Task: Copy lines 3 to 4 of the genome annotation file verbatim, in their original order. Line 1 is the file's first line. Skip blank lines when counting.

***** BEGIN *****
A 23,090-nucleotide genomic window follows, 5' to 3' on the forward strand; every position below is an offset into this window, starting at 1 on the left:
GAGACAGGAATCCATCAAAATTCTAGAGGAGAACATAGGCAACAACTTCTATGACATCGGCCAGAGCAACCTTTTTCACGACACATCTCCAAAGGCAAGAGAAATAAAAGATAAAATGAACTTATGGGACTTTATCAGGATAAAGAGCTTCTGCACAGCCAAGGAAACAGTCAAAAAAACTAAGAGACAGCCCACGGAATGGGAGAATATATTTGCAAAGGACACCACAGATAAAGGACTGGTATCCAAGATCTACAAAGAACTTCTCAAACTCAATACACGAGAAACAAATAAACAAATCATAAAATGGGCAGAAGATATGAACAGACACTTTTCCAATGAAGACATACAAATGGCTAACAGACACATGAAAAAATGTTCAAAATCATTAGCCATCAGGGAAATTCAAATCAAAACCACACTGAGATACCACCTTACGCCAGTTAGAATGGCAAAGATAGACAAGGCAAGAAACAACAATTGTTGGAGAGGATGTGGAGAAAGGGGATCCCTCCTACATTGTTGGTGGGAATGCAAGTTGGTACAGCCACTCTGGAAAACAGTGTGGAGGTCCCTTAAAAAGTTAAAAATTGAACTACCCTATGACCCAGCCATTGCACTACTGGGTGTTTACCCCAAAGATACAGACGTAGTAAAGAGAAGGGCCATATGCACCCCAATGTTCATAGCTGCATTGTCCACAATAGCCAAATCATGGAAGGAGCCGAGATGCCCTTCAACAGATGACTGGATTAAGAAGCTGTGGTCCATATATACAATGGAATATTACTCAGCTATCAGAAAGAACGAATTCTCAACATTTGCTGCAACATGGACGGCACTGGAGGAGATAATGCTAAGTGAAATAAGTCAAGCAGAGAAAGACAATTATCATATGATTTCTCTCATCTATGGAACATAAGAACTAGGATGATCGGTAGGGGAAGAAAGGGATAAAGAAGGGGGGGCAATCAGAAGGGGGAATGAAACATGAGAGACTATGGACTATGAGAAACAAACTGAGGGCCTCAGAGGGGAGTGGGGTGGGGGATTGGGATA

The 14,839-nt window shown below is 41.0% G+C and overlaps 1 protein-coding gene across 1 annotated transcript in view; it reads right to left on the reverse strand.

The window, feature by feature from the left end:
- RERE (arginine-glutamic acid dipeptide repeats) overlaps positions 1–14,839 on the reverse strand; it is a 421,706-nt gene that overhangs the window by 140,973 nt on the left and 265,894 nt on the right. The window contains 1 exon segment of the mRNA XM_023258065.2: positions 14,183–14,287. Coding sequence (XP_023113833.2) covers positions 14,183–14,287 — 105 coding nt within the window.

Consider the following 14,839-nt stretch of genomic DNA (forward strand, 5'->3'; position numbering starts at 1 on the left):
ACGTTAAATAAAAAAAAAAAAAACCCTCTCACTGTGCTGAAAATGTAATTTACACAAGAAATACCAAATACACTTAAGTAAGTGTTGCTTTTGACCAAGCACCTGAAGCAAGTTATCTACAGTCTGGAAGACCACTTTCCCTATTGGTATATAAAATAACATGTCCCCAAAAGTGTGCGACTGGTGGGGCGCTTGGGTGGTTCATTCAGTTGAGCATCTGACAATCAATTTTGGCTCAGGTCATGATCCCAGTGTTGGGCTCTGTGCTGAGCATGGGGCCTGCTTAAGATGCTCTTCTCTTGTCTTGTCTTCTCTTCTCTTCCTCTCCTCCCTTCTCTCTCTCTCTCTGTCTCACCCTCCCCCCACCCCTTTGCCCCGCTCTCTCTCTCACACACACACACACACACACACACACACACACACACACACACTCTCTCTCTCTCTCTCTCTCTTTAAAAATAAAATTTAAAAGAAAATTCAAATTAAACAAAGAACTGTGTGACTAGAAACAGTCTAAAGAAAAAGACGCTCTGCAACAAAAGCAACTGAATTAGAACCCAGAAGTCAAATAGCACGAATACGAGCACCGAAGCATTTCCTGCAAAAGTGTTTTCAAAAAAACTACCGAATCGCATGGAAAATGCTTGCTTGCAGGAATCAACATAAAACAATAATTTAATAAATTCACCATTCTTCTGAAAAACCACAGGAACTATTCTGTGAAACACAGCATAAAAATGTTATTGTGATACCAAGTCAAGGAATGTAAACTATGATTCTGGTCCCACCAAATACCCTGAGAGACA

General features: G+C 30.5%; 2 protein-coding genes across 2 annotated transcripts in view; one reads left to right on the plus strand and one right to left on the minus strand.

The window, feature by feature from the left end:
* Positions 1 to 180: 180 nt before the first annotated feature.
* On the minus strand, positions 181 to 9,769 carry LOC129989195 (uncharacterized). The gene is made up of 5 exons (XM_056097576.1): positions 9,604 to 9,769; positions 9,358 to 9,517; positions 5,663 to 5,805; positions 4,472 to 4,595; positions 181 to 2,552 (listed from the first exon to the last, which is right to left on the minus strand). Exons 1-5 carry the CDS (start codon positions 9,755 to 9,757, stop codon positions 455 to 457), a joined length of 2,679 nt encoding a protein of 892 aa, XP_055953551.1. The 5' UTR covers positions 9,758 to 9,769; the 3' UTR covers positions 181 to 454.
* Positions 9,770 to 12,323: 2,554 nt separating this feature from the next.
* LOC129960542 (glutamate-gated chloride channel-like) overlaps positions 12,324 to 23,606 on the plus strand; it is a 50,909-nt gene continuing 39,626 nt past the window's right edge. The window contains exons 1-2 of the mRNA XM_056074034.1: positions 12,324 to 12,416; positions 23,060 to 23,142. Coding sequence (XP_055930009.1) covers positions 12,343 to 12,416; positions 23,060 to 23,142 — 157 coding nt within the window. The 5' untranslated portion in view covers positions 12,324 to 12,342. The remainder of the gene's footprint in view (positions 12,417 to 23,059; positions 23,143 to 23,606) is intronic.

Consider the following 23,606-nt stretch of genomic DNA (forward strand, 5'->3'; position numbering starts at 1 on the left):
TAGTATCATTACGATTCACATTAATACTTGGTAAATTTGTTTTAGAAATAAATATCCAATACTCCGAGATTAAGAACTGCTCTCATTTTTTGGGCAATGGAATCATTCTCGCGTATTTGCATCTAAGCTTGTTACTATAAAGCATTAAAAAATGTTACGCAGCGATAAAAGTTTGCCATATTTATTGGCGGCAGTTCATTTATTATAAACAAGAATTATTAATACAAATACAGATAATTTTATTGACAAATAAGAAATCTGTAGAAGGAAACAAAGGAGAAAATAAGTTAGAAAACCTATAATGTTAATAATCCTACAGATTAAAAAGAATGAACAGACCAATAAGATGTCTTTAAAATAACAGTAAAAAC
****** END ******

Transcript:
The 14,839-nt window shown below is 41.0% G+C and overlaps 1 protein-coding gene across 1 annotated transcript in view; it reads right to left on the reverse strand.

The window, feature by feature from the left end: